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Stanford Campus Divided by Student Protest

4 mins read

For the past three months, Stanford University’s White Plaza has stood divided as students protesting a wide range of causes related to the Israel-Hamas war occupy its lawns. 

The right side of the pavilion is dedicated to the Palestinian sit-in which, despite extreme weather freezing temperatures, and holidays, has persisted nonstop since October 20, 2023. Their camp is scattered with tents, Palestinian flags, and political posters. In the camp’s center sits a long table surrounded by chairs and beanbags where the students meet to strategize their demonstrations, eat meals together, and amidst everything else, Zoom in to their daily lectures.

For the past 111 days, the sit-in has grown from dozens to hundreds of participants and has become the longest sit-in in the university’s history. Outside the sit-in’s main tent sits a poster listing the group’s four main demands. The first demand asks Stanford to “issue an explicit condemnation of Israel’s war crimes and call for an immediate ceasefire.” The second and third demands urge the university to provide resources for Palestinian students and to establish an investigative committee to correct the actions of Stanford faculty and university research. Their final demand asks for Stanford to divest from companies and entities that support and or are “complicit in Israeli war crimes.”

Hana Sbahia is a Stanford undergraduate student and one of the organizers of the sit-in. She said, “Stanford’s financial ties to corporations that are complicit in crimes against humanity and violations of international law is a violation of its own document on investment responsibility.”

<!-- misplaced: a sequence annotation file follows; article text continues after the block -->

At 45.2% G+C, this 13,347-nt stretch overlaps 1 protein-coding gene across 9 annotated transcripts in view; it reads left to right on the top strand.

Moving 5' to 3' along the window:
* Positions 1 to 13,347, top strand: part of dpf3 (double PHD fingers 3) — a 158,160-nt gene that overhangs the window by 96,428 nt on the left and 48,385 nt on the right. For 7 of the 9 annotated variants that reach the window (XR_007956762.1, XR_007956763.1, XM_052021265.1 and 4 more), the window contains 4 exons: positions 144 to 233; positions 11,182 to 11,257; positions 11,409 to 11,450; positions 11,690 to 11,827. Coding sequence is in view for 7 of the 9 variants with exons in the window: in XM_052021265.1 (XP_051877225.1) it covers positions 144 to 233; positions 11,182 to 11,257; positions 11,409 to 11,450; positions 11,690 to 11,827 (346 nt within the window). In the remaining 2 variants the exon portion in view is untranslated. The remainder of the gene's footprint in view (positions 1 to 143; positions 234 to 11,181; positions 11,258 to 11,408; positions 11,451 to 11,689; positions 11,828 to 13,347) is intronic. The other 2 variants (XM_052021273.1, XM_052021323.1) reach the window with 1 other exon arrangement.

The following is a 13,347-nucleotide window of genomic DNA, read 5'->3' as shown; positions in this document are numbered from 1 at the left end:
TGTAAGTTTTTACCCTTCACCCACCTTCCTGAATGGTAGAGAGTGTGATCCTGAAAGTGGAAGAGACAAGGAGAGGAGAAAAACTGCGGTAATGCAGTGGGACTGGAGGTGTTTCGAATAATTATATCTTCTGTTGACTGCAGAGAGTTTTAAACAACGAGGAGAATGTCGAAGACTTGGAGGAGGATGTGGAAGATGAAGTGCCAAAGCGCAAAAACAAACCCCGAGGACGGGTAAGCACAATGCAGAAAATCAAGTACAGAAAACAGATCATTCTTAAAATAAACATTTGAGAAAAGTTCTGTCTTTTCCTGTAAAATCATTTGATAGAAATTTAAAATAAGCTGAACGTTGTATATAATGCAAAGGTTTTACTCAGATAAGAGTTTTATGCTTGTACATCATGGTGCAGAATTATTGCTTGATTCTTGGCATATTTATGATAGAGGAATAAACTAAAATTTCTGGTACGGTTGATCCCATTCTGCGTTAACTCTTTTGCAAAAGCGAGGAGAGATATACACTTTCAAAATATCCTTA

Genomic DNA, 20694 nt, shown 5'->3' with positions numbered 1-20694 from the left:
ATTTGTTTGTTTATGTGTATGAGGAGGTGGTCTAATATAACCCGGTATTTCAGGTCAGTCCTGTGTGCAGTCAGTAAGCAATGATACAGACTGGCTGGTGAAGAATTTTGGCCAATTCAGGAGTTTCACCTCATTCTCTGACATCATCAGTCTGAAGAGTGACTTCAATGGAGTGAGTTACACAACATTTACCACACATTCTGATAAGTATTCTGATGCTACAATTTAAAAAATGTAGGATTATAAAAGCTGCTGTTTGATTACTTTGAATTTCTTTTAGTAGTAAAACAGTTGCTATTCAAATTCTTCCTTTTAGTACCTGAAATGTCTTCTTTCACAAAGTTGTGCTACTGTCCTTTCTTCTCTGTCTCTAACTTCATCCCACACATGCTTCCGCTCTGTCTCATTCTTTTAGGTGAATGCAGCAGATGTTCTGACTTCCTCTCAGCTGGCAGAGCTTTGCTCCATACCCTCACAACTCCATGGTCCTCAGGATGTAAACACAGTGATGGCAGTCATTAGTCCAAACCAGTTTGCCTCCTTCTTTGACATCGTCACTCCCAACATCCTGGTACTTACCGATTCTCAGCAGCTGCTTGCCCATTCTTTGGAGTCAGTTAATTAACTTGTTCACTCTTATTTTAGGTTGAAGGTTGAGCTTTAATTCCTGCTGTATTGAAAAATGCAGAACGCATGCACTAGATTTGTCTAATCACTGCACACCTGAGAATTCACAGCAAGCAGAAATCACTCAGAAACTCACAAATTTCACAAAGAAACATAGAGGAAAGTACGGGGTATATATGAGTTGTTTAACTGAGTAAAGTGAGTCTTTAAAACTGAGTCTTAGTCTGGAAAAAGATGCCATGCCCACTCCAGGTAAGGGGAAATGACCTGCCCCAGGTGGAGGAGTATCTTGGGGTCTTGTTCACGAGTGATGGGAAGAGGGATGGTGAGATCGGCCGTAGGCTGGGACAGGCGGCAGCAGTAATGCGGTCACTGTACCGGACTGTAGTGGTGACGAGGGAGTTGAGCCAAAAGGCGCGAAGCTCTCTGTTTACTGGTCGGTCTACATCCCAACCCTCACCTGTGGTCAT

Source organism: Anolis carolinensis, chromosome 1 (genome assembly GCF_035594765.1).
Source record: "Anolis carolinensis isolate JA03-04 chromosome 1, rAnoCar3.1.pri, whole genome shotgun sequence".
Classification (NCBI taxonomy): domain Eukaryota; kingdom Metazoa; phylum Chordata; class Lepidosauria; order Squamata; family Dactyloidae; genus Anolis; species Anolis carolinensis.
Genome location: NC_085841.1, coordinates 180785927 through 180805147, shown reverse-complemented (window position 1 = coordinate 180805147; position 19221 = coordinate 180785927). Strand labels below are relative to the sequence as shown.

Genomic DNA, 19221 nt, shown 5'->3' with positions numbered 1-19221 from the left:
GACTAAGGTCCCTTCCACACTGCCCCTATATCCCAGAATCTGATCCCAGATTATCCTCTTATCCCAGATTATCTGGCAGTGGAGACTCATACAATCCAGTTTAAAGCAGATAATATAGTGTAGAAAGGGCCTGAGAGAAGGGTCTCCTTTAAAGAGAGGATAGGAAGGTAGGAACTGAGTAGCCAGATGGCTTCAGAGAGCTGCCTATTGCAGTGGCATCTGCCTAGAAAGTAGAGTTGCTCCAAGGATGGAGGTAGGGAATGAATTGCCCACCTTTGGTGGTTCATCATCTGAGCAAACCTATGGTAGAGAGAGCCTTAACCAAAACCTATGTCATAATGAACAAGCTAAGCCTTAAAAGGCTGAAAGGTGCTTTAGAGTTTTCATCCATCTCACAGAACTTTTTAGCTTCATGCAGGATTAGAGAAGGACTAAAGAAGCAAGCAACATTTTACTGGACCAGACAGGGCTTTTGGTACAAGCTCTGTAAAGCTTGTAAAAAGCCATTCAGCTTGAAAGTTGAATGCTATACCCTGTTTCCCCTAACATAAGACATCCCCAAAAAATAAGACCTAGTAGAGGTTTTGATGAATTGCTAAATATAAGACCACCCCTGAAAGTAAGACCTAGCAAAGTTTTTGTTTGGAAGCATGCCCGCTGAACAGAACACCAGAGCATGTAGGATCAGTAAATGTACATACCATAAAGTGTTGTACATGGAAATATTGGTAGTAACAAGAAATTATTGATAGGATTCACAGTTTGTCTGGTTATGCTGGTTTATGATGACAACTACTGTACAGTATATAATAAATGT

Student participants have endured a variety of negative interactions, including verbal harassment, with community members who disagree with the message of the sit-in. Sbahia explained that many of these interactions have been documented and published on the sit-in’s Instagram page @sit_in_to_stop_genocide.  

Many Stanford students participating in the sit-in have been living out of these tents since late October of 2023.

Despite this, Sbahia said, “The vast majority of the community response is positive. We’ve had a lot of productive conversations.” She underlines that the sit-in is “a place of learning”, and encourages people to attend their weekly documentary screenings in the White Plaza.  

According to Sbahia, balancing their demonstrations and Stanford’s academic rigor has been difficult. “It requires a certain degree of sacrifice. However, committing to Stanford’s values of integrity and progress for humanity is more important than anything else.”

“We hope for every single member of the Stanford community and beyond to feel included in the movement for Palestinian Liberation. The sit-in is extraordinarily diverse. I can say as a Stanford student, it is perhaps the most diverse space on campus I’ve ever been a part of,” Sbahia said.

Opposite them is a pro-Israeli informational tent, displaying Israeli, American, and pride flags, a variety of pro-Israeli posters, and brochures related to their cause. Though the pro-Israeli students only occupy their tents from 9 a.m. to 6 p.m. on weekdays, they too spend their time glued to the protest site, eating together, studying together, and informing curious community members about the Israel-Hamas war.